Cochise County, Arizona – a sparsely-populated region the size of Rhode Island in the state's southwest corner – is ground zero in America's latest battle over illegal immigration.
In the past few months, aggressive Mexican drug smugglers and migrants have harassed residents of the county, burglarizing homes and taking food and clothing, local law enforcement officials say.
Ranchers have seen cattle slaughtered and pulled apart by hungry people stealing across the border, and one resident, Robert Krentz, may have been shot dead by an alleged illegal immigrant as he patrolled his land last month.
The U.S. Border Patrol says apprehensions along the Arizona-Mexico frontier are up 6 percent from October to April.
The situation is part of what Arizona Gov. Jan Brewer has characterized as "murder, terror and mayhem" and used as justification for the state's controversial new immigration law. It's also why Sens. John McCain and Jon Kyl say the federal government must deploy the National Guard to police the border.
But while several violent high-profile incidents in the Tucson, Arizona, sector have gained national attention and colored political rhetoric, an ABC News analysis of immigration and crime data, combined with interviews with law enforcement officials, shows something very different -- that violence and crime on the U.S. side of the 2,000-mile border with Mexico are generally on the decline.
By numbers alone, the border region appears, as Department of Homeland Security Secretary and former Arizona Gov. Janet Napolitano put it, is as "secure now as it has ever been."
More than 646 miles of the border are protected by fence, according to Customs and Border Protection.
More than 20,000 border patrol agents serve on the front lines -- an 80 percent increase over 2004 and the largest number in history.
The number of illegal immigrants apprehended along the border, which CBP uses to gauge the flow of migrants, is down nearly 55 percent from 2005. The agency captured 540,865 last year.
Meanwhile, Immigration and Customs Enforcement detained and deported a record 387,790 unauthorized immigrants across the U.S. in 2009, and is on pace to set a new record in 2010.
And the growing number of deportations comes as the overall size of the U.S. illegall immigrant population -- 62 percent of which hails from Mexico -- continues to decline. The U.S. unauthorized population in 2009 was 10.8 million, down from a peak of 11.8 million in 2007.
In many of the U.S. border communities themselves, local law enforcement officials report violent- and property-crime rates that have fallen over the past year, and, in several cases, are among the lowest in the country.
Cities like Tucson; Chula Vista, California; and Lardeo, Texas, have all seen year-over-year drops in violent crime, murder, and rape. El Paso, Texas, continues to have one of the lowest rates of violent crime of all U.S. cities, just behind Honolulu, according to the latest FBI Uniform Crime Report.
"I don't see the border in chaos at all," said Octavio Rodriguez, who studies drug-related violence along the Mexican border at the University of San Diego Trans-Border Institute. "The Tijuana-San Diego border area in particular is very secure."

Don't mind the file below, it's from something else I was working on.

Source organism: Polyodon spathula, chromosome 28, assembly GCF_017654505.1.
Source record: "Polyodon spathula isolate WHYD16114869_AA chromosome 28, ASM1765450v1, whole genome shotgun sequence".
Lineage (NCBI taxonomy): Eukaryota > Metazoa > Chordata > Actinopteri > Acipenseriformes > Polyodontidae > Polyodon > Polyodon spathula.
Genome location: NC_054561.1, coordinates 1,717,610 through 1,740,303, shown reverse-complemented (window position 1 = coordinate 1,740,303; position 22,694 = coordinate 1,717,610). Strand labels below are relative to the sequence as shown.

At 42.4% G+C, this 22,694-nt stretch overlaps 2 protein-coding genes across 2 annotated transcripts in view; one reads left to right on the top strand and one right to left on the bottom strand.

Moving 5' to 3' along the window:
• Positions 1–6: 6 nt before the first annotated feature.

To be sure, violence in Mexico itself, driven by warring drug cartels in the communities along the U.S. border, has spiked in the past few years.
More than 20,000 Mexican citizens have been killed since the latest surge in violence began in 2006, and some experts believe recent crimes in Arizona involving illegal immigrants may have ties to that Mexican unrest.
"Certainly, on the U.S. side, the border crime is not out of control even though there are flows [of people and drugs] going both ways," said Vanda Felbab-Brown, a border security expert with the Brookings Institution.
In Cochise County, some people disagree.
"The overall crime numbers here may be stagnant," said Sheriff's Department spokeswoman Carol Capas, "but that doesn't mean crime isn't spilling over the border. It is spilling over."
Still, observers say the seriousness of the few crimes involving illegal immigrants that have occurred in Arizona border communities may be creating the false impression of a widespread violent crime problem that isn't there.
"These high-profile cases on both sides of the border generate fear and intensify lots of reaction, lots of passion, more than reflect any real or substantive problem," said Felbab-Brown.
Other sources say the uptick in violent incidents is a result of heightened enforcement and security measures which are acting as a "natural funnel," forcing drug traffickers, smugglers and illegal workers trying to cross the border into a concentrated area of more dangerous paths into the country.
"The more pressure is applied in urban areas, the further out the migrants and smugglers are going to go, and the more competitive, more violent it's going to get," said Sheriff Tony Estrada of Santa Cruz County, Arizona.
"The increased deployment of Border Patrol Agents and the overall changes in strategy have increasingly pushed illegal immigrants into more dangerous terrain," according to a recent report by the National Foundation for American Policy.
Last year, 417 immigrants were found dead near the border, compared to 390 in 2008 and 298 in 2007, according to the Border Patrol.
"Violence is on the Mexican side, like it's breathing on us," said Estrada, whose county has 50 miles of border with Mexico. "But the [Santa Cruz] county is very safe as a whole. If there's any violence here, it's in the rural areas and canyons… There are probably a lot of things going on we're not aware of."